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BETHANY GOULD v. COMMONWEALTH PENNSYLVANIA (06/12/81)

decided: June 12, 1981.

BETHANY GOULD, PETITIONER
v.
COMMONWEALTH OF PENNSYLVANIA, UNEMPLOYMENT COMPENSATION BOARD OF REVIEW, RESPONDENT



Appeal from the Order of the Unemployment Compensation Board of Review in case of In Re: Claim of Bethany Gould, No. B-156786-E.

COUNSEL

Marian E. Frankston, for Petitioner.

John T. Kupchinsky, Associate Counsel, with him Richard Wagner, Counsel, and Richard L. Cole, Jr., Chief Counsel, for respondent.

Judges Rogers, Williams, Jr. and Palladino, sitting as a panel of three. Opinion by Judge Rogers. Judge Palladino dissents.

Author: Rogers

[ 60 Pa. Commw. Page 43]

Bethany Gould was working as a bookkeeper at the Harrisburg office of Majestic Spa, Inc., the nature of whose business in Harrisburg is not disclosed in this record, when, in February, 1977, she was asked by her employer to be manager of the employer's new Allentown

[ 60 Pa. Commw. Page 44]

    facility. Two weeks after the Allentown spa opened for business, the claimant, four other employees, and the owner and president of Majestic Spa, Inc. were arrested and charged with offenses related to prostitution illegally committed at the Allentown spa. The Allentown spa was closed and the claimant went back to her bookkeeping job at the employer's Harrisburg office.

On October 20, 1977, a Lehigh County jury found Gould guilty of promoting prostitution, of conspiring to promote prostitution, and of conspiring to commit prostitution. When the time came for the imposition of judgment of sentence, Gould's lawyer, advised her to quit her work for Majestic Spa in order to improve her prospects for a lenient sentence. Gould quit her job on January 25, 1978. When Gould appeared for sentencing on the three convictions, the sentencing judge asked if her former employment had ended and then imposed judgment of sentence of a fine of Twelve Hundred Dollars.

Gould applied for and was denied unemployment compensation benefits by the Office of Employment Security (OES) as a voluntary quit pursuant to Section 402(b)(1) of the Pennsylvania Unemployment Compensation Law (Act), Act of December 5, 1936, Second Ex. Sess., P.L. (1937) 2897, as amended, 43 P.S. § 802(b)(1). A referee reversed OES and granted benefits. On appeal by the OES, the Unemployment Compensation Board of Review reversed the referee's action and denied benefits pursuant to Section 3 of the Act, 43 P.S. § 752 providing that a purpose of the Act is to assist persons who are unemployed through no fault of their own and a line of cases which hold that this provision provides an independent ground for holding persons ineligible for benefits. See, e.g., Dombroskie v. Unemployment Compensation Board of Review, 45 Pa. Commonwealth Ct. 546, 405 A.2d 1044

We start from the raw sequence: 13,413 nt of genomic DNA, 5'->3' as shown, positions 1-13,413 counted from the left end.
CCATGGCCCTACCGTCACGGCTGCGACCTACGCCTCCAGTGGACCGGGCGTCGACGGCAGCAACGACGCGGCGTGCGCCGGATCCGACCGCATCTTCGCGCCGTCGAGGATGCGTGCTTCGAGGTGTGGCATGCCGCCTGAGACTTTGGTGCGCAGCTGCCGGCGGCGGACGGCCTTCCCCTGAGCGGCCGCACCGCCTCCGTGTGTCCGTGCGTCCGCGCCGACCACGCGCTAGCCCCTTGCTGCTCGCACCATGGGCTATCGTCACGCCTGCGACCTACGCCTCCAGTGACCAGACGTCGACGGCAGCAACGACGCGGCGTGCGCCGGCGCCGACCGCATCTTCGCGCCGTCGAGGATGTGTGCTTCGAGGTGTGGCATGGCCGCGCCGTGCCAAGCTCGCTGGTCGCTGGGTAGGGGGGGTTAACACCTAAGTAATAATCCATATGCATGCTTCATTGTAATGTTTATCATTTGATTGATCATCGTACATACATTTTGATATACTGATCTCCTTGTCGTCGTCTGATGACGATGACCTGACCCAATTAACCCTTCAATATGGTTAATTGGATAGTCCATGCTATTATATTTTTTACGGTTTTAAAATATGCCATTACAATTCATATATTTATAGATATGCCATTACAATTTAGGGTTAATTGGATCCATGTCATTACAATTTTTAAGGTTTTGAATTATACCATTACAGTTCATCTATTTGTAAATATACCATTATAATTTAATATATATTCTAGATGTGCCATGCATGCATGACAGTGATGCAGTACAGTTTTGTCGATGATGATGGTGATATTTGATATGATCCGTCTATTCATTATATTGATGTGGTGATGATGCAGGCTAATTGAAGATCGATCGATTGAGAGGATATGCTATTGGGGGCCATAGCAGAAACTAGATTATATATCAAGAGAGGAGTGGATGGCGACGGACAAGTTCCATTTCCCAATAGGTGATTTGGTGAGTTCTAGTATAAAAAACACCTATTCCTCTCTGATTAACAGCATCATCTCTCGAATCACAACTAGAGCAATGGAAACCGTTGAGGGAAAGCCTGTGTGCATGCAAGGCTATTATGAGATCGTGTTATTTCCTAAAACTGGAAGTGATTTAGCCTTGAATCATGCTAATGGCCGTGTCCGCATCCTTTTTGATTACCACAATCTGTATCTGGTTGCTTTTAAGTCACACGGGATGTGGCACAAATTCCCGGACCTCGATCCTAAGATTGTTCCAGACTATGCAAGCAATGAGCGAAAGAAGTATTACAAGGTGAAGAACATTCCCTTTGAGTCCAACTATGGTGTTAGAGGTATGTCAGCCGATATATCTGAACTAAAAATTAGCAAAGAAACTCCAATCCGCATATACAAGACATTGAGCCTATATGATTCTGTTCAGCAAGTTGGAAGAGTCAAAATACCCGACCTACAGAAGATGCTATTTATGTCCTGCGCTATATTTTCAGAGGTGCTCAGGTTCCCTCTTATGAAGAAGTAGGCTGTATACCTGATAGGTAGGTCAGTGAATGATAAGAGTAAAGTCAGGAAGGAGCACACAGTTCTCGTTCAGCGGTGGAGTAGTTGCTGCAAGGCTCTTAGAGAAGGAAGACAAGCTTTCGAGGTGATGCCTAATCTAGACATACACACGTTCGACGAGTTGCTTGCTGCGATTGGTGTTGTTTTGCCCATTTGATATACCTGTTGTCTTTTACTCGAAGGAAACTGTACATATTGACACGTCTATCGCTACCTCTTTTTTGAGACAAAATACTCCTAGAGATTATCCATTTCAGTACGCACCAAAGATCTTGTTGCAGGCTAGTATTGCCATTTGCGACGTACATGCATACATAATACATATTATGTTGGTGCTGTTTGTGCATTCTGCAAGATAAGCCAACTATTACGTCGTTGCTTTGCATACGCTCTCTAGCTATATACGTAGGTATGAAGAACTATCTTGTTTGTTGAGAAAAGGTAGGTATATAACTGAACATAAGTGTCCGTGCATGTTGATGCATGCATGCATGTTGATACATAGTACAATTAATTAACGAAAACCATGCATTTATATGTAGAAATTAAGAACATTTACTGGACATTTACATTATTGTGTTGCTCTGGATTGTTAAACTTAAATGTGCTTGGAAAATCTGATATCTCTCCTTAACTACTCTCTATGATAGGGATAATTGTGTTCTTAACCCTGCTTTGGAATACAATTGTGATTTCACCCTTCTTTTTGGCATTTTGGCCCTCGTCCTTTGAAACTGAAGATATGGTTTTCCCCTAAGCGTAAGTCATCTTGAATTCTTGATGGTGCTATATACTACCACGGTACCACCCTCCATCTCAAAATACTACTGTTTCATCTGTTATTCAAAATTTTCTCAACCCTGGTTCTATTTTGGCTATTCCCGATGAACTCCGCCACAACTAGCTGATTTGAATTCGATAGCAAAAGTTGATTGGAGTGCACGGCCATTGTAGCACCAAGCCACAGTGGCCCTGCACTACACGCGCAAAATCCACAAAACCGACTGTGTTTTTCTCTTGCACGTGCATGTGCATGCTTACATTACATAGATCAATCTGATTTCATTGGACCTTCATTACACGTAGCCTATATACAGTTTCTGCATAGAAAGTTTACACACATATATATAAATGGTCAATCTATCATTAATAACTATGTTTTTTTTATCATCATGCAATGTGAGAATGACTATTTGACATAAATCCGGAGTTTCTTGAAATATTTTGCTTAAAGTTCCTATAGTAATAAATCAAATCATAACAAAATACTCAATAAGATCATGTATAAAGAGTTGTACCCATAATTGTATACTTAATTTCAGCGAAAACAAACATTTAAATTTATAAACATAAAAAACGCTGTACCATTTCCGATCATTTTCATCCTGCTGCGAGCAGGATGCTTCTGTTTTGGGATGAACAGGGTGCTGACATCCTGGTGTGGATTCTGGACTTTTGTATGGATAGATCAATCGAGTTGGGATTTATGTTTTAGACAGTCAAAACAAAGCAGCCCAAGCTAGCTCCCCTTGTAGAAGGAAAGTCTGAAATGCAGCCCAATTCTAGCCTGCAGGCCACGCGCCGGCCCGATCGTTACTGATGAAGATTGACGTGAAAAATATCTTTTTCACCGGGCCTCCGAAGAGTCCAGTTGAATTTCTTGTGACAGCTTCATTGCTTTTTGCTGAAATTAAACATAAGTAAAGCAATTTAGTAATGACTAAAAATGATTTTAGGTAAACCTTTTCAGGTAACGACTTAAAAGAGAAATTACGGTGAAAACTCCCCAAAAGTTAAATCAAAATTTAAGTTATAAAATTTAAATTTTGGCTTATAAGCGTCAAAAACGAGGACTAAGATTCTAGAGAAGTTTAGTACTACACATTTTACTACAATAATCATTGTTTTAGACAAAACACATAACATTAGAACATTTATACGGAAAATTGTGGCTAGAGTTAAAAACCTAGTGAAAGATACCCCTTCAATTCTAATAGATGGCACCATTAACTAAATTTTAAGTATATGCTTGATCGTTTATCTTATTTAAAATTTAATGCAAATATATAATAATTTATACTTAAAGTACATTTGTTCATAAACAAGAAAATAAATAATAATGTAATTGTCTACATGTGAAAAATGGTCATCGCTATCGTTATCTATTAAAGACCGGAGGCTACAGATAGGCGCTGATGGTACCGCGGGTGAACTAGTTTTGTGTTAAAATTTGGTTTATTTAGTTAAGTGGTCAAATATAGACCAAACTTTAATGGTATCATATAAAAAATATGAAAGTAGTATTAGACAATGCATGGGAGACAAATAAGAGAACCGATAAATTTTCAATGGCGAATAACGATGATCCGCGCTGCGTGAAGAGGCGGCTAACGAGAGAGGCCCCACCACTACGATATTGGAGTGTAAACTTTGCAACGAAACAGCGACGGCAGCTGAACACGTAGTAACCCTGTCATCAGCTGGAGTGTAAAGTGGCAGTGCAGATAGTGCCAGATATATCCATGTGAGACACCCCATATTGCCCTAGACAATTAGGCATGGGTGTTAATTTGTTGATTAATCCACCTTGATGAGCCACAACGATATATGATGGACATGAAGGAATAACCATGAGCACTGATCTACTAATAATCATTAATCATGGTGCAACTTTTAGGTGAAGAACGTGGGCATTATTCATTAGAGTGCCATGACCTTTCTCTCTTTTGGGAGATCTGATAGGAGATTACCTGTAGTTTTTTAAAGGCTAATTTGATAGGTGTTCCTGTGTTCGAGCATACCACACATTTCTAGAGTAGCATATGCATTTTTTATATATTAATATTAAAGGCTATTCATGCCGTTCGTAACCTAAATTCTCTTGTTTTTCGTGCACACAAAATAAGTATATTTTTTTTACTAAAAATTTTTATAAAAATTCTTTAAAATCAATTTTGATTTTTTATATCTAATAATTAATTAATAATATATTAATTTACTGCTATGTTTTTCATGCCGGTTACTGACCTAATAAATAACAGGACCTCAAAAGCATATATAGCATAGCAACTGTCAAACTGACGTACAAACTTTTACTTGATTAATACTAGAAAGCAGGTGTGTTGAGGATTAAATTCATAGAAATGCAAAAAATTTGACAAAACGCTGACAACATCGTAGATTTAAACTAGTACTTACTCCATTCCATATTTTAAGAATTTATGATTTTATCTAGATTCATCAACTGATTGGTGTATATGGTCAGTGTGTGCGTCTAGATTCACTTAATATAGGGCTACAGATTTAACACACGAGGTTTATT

[ 60 Pa. Commw. Page 45]

(1979). Gould asked the Board to reconsider its action and it vacated its decision, heard oral argument and then reinstated it. Gould appealed to this court. The parties stipulated that they wanted a remand of the case to the Board and we so ordered. The Board heard argument and remanded the case to a referee acting as the Board's hearing officer for the Board for the purpose of receiving further testimony. After the hearing, the Board again vacated its decision holding that Gould was disqualified under Section 3 and issued a new decision reversing the referee's order granting benefits and holding that Gould was ineligible as a voluntary quit. Section 402(b)(1). This appeal followed.

Gould contends that she quit her job on advice of counsel and in order to obtain a light sentence and that these were causes of a necessitous and compelling nature for leaving her work. In Taylor v. Unemployment Compensation Board of Review, 474 Pa. 351, 358, 378 A.2d 829, 832-33 (1977) the court equated such causes with "circumstances which produce pressure to terminate employment that is both real and substantial and which would compel a reasonable person under the circumstances to act in the same manner." In view of the fact that Gould might have received a sentence to a term of imprisonment of fifteen years and a $32,500.00 fine under the Crimes Code, 18 Pa. C.S. § 101 et seq., we believe she had real and substantial grounds for leaving her work. One who is employed by an enterprise engaged in illegal activities as part of its usual business ...


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